When I was approaching 40, I set a goal to improve my physical and mental health by losing 40 pounds in a year. I took a step back and looked at my lifetime of yo-yo dieting and the myriad of exercise plans I had tried.
I was overweight as a child. In elementary school, I used my savings to buy a rowing machine and an exercise bike. A child of the '80s, I worked out to Sweatin' to the Oldies, while using Deal-a-Meal cards to try to get on track with what I should be eating. Consumerism got hold of me and told me not only could it make me better, but that I should be better.
It didn't help, and good grief, this was my mindset in elementary school. Not healthy!
I kept trying, turning to the ever-popular appetite suppression pills, and getting involved in high school sports, but it still wasn't working.
My young adult years weren't much better. I tried the gym and home workouts, which weren't sustainable, only to come home and eat junk because I was too exhausted from work and life to cook.
Then I began to raise a family, and, at no fault of theirs, I put myself on the back burner. I suppose I felt if I couldn't get myself where I wanted to be, at least I could try to be everything for my family and find worth in that.
I ended up in an existential crisis and with a lot of health issues. Many would call it a midlife crisis. I understand what it is to be faced with not understanding who you are outside of certain roles we take on in life.
And so I began the journey back to myself. It required me to shut out a lot of the noise and distraction and get back to basics. Basics which included exploring my gifts and personality and learning how to live out of that. Basics which included repeating affirmation statements about myself, even when I didn't believe them quite yet.
A minimalist is one who focuses on keeping things simple. In the busyness of the time and culture we live in, minimalism may feel unattainable. Consumerism seems to rule the day, with the constant bombardment of advertising telling us we need something more to make our lives complete.
I invite you to entertain the thought that adopting a minimalistic mindset, at least to a degree, is not only attainable, but in many ways it is essential.
We don't need more products, more things, to be complete. What we need is to look within. To connect with and embrace how we're created, and to allow our doing to flow from our being.
The more we add to our lives while trying to achieve a higher state of joy, contentment, and wellness, the more cluttered our lives become and the more things we end up having to manage.
The more things we have to manage, the less mental and emotional bandwidth we have to focus on what really matters.
The more things we have to manage, the less time we have to focus on what really matters.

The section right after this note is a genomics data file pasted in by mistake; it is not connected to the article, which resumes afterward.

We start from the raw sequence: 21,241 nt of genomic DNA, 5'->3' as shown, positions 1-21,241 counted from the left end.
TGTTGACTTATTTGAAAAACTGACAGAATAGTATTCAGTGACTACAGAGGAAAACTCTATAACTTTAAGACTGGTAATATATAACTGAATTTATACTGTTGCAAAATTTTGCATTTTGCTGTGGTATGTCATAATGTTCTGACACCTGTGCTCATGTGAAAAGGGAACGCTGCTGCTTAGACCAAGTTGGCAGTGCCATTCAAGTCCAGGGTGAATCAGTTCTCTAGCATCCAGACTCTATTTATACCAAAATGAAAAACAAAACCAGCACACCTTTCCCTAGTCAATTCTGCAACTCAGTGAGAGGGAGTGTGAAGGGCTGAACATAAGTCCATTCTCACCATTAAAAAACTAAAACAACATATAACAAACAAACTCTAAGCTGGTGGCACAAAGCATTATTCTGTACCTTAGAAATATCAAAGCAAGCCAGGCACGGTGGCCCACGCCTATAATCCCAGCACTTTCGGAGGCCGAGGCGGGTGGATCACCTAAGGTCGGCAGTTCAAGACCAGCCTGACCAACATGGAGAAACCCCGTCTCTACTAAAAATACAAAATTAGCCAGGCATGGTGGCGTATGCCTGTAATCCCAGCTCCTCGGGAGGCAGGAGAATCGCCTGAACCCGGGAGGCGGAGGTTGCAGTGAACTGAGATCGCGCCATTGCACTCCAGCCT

So today, my friends, I invite you to reclaim some of your bandwidth and time by shutting out the distractions and clutter, and focusing on just one to three things today that are important to you. In doing so, you'll find yourself benefitting exponentially.
Benefit #1 - Increased Physical Wellness
Did I lose that 40 pounds in one year, after a lifetime of battling weight?
You bet I did! And I did it by focusing on small, simple changes that were sustainable for me. I shut out the noise that told me I needed to work out like crazy and practically starve myself in order to make it happen. Instead, I met with my doctor to discuss my health challenges so we could develop a plan together. I gradually increased gentle movement on a regular basis, drank a heck of a lot more water, rested intentionally, and made a few adjustments to what I was eating. The weight finally came off and has stayed off because I made intentional changes that were simple and sustainable.
Benefit #2 - Increased Mental Bandwidth (and Mental Wellness)
Another thing that was important to me during that time was exploring how I'm created. I realized I hadn't been living as my most authentic self. This was also done with a focused and thoughtful, yet simple, process. I had the mental bandwidth for the process because I had embraced simple, minimal, yet repeated steps toward physical wellness. Biologically, my brain benefitted from sunshine, fresh air, movement, intentional rest, and increased hydration. We're not talking huge steps. This was getting outside for about 15-30 minutes at least three to four days a week, either walking, working in the yard, or doing some gentle stretching. The effects on my mind, the increased mental health and mental bandwidth, were a welcome "side-effect."
Benefit #3 - Increased Time
When we're not chasing around all the distractions, and we're intentionally avoiding busyness in favor of focused attention on a few things that matter the most, it's amazing how we will find more time to dedicate to what matters. Here's where our values come in. When we get back to basics on what we value most in life, we can more easily filter out the noise. You'll be amazed at what you can accomplish with some intentional simplicity and focus. We can "find" extra hours during the day to accomplish the things that we value when we are intentional.
What truly matters to you in this moment? Where can you embrace minimalism and get back to the basics of what matters most to you?
With that in mind, let's go crush the day!❤️
If you'd like a free copy of printable affirmations you can begin to embrace about yourself, or to learn more about exploring and embracing your authentic self, go to https://bit.ly/m/Intentional-Growth-and-Wellness.
Have a blessed and beautiful week!
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